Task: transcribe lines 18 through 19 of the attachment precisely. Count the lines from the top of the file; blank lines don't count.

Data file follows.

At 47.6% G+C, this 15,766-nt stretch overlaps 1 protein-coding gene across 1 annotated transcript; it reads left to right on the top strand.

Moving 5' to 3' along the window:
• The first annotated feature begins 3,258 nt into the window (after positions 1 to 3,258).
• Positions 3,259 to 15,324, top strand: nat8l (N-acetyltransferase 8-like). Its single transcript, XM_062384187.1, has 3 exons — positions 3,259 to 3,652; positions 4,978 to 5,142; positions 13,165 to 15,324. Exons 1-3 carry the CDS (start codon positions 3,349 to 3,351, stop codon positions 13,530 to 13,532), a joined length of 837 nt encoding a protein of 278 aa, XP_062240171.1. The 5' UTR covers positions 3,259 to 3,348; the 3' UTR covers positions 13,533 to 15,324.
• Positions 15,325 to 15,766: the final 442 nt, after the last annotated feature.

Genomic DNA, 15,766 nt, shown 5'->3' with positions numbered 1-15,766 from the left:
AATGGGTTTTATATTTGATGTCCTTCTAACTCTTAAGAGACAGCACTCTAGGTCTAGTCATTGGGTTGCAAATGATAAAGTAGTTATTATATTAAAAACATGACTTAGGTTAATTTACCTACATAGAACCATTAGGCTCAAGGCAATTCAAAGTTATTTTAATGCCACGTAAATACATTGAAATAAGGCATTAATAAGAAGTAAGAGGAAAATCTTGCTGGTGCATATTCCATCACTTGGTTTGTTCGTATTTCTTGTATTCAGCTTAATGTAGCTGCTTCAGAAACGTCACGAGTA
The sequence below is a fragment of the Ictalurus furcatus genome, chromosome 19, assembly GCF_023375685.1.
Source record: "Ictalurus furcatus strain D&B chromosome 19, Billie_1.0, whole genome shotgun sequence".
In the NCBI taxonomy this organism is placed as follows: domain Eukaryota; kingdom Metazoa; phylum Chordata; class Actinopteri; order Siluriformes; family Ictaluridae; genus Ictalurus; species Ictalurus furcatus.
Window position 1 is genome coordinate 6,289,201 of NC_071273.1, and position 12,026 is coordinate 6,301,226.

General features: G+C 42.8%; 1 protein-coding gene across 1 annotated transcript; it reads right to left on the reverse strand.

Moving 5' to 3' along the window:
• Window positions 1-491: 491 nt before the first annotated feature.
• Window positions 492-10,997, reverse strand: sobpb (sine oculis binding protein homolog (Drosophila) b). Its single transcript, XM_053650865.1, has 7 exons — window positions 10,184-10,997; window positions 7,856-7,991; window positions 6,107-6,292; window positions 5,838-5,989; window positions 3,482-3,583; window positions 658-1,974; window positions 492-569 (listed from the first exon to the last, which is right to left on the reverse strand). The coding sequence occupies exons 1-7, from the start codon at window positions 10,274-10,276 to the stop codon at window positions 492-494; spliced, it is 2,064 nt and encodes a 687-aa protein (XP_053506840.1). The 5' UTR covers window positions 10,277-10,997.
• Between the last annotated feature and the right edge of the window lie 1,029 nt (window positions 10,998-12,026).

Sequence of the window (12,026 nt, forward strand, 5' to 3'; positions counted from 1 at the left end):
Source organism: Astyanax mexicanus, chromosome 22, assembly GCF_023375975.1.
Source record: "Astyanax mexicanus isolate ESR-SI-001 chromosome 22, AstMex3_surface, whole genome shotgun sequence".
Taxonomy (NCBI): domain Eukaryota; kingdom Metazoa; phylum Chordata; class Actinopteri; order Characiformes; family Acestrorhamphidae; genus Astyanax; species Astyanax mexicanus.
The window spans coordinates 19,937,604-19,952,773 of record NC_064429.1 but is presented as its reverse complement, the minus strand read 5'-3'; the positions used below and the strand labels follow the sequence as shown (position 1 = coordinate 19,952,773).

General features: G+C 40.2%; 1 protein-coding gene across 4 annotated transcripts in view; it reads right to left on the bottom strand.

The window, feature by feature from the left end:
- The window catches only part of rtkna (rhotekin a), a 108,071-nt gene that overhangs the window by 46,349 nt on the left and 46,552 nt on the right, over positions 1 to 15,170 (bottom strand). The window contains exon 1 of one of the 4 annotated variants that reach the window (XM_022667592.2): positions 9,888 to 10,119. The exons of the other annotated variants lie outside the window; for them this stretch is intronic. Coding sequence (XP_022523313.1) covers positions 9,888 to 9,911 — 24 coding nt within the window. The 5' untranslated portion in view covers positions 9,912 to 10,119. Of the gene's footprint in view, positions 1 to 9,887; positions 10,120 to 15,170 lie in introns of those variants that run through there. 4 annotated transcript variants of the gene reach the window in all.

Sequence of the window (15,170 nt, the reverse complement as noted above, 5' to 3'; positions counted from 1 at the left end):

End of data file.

Source organism: Astyanax mexicanus, chromosome 22, assembly GCF_023375975.1.
Source record: "Astyanax mexicanus isolate ESR-SI-001 chromosome 22, AstMex3_surface, whole genome shotgun sequence".